Bayesian Author Test: Posterior Probabilities from Equal Priors, ZScoreBased Method
$VAR1 = '0.264050633468642'; $VAR2 = '0.0510843445313165'; $VAR3 = '0.0858517232915847'; $VAR4 = '0.0706047437845793'; $VAR5 = '0.15892811982624'; $VAR6 = '0.24986532172076'; $VAR7 = '0.119615113376876';
Bayesian Comparison of Best Author to Best Control: from Equal Priors, ZScoreBased Method
$VAR1 = 1; $VAR2 = '0.503152099135476'; $VAR3 = 5; $VAR4 = '0.496847900864524';
Percentage of Samples in the Best Author Candidate that Meet the PValue>0.09 Test, ZScoreBased Method
0.983870967741935
Percentage of Samples outside the Best Author Candidate that Meet the PValue>0.09 Test, ZScoreBased Method
0.405275779376499
Posterior Probability of a Sample Meeting the Test Being by the Best Author Candidate (with Prior = 0.5), not Any Other, ZScoreBased Method
0.708255603508284
Percentage of Samples in the SecondBest Author Candidate that Meet the PValue>0.09 Test, ZScoreBased Method
0.846153846153846
Posterior Probability of a Sample Meeting the Test Being by the Best Author, not the SecondBest Author, ZScoreBased Method
0.537627118644068
Percentage of Samples in the Best Control Candidate that Meet the PValue>0.09 Test, ZScoreBased Method
0.5
Posterior Probability of a Sample Meeting the Test Being by the Best Author, not the Best Control Author, ZScoreBased Method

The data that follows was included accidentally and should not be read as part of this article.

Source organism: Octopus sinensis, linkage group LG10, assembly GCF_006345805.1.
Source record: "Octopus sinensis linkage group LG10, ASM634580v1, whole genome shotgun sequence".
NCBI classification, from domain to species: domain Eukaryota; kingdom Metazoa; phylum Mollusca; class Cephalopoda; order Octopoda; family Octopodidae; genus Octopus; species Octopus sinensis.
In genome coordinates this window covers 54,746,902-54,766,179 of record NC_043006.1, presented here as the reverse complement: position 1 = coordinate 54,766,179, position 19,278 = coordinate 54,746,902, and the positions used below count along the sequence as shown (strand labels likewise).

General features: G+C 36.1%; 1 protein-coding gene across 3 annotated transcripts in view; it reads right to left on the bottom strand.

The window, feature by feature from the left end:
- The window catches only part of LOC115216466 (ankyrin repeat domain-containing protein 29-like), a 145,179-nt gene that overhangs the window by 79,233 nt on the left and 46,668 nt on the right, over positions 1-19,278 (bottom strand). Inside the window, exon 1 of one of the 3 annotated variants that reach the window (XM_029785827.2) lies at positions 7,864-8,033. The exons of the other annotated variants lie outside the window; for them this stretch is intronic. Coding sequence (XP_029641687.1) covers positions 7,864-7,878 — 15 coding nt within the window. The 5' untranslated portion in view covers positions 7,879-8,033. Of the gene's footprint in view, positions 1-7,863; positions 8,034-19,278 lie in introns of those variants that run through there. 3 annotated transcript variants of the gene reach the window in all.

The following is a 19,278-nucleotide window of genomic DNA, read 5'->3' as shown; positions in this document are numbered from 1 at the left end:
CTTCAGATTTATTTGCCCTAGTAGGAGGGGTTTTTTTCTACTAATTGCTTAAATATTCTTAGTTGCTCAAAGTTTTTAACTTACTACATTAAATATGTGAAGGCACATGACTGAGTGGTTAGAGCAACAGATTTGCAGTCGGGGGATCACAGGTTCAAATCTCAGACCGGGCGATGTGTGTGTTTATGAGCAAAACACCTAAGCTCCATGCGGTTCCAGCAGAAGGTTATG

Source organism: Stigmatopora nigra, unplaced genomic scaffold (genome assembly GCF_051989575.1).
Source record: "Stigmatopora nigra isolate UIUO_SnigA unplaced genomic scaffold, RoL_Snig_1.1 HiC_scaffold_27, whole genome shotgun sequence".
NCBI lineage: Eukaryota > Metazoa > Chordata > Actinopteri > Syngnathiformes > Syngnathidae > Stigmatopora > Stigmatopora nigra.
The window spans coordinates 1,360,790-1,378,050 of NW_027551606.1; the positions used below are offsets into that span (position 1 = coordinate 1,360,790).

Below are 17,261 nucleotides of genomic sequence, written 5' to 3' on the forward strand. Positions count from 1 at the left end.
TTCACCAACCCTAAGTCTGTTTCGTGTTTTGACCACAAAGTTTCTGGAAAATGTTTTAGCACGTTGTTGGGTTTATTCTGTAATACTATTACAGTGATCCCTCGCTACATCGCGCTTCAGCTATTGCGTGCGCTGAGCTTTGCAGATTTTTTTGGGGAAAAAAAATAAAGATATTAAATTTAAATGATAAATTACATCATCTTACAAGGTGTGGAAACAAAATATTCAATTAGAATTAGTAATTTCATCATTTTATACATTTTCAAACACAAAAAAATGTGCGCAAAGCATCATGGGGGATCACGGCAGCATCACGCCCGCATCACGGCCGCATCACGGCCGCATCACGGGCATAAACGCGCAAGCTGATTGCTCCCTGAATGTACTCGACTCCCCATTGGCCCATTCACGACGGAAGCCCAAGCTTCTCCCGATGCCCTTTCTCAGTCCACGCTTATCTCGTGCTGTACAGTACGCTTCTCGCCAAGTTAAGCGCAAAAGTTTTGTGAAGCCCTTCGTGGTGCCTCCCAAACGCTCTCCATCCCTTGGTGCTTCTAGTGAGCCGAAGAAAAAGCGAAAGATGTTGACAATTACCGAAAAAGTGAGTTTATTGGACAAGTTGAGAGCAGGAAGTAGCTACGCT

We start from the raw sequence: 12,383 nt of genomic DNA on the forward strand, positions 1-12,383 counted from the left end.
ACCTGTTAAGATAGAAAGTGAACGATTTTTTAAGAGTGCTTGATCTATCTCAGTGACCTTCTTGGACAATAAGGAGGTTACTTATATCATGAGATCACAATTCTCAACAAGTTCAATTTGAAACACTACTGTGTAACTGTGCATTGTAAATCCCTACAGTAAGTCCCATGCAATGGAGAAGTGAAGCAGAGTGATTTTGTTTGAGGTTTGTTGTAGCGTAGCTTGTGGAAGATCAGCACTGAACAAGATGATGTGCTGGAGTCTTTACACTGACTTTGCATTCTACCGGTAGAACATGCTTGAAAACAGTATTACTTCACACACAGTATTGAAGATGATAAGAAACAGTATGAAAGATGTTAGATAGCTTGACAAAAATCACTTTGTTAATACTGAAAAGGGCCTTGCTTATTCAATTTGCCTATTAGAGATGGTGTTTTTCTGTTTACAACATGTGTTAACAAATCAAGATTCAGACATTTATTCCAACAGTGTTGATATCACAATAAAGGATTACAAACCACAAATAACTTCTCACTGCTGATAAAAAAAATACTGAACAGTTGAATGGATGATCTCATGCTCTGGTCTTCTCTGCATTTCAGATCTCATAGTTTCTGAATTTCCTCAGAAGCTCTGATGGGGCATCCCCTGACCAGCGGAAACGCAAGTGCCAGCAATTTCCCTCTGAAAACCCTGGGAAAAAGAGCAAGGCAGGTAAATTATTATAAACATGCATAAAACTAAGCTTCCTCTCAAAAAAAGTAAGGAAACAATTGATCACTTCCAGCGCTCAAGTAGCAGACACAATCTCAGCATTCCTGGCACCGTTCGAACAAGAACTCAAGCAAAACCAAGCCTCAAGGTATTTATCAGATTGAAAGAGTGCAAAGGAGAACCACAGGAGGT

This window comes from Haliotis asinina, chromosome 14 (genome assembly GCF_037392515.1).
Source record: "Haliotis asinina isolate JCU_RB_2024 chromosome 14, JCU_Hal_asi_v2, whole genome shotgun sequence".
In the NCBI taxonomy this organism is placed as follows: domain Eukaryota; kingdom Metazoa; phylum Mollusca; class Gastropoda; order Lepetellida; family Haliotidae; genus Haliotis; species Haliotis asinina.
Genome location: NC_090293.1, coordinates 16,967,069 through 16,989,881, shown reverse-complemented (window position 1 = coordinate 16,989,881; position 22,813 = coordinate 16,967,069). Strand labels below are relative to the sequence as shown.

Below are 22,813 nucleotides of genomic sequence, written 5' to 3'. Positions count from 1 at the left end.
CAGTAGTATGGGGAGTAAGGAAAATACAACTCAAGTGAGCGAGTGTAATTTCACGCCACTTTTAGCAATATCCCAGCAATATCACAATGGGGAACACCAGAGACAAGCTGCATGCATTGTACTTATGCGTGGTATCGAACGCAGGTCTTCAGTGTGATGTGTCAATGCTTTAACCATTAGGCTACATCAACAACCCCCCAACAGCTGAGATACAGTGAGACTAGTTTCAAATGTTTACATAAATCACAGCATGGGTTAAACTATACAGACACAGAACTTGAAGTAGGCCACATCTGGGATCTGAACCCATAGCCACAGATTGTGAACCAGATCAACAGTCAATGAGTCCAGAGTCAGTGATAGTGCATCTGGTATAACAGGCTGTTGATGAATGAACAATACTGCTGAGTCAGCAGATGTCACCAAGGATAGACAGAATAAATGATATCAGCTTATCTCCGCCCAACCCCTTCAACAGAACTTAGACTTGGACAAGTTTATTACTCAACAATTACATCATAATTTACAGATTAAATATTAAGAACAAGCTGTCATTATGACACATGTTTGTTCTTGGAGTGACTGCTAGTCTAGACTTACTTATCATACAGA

0.66304347826087
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Re: Basic Stylometry Beta (early access)
Updates:
(a) A worked example, based on the works of Justin Martyr, has been posted above.
(b) Some of the specific guidance (in the OP) for identifying a 'reliable' or 'unreliable' result has been adjusted, based on experience.
(c) A list of ten additional words that may often be useful has been added to the OP.
(d) The order of the results being printed by the program has been reorganized, so that lessimportant information is appended at the end.
(e) A bug has been fixed.
(a) A worked example, based on the works of Justin Martyr, has been posted above.
(b) Some of the specific guidance (in the OP) for identifying a 'reliable' or 'unreliable' result has been adjusted, based on experience.
(c) A list of ten additional words that may often be useful has been added to the OP.
(d) The order of the results being printed by the program has been reorganized, so that lessimportant information is appended at the end.
(e) A bug has been fixed.
"... almost every critical biblical position was earlier advanced by skeptics."  Raymond Brown
 Peter Kirby
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Re: Basic Stylometry Beta (early access)
Methodologically you will encounter a few problems most frequently:
(1) False Positive, and the Actual Author Is Listed among the Candidates
Check that everything is set up sufficiently well: make sure that the 'Sample' is generous (>2000 words preferrably) and that the list of 'words' includes enough features to discriminate between authors effectively.
This can happen when there is a "dead ringer" or "lookalike" for the actual author among the 'authors'. What I mean by this is that there may be another extracted candidateauthor that has average/mean values for each of the 'words' being considered that are very close to the average/mean values for the actual author.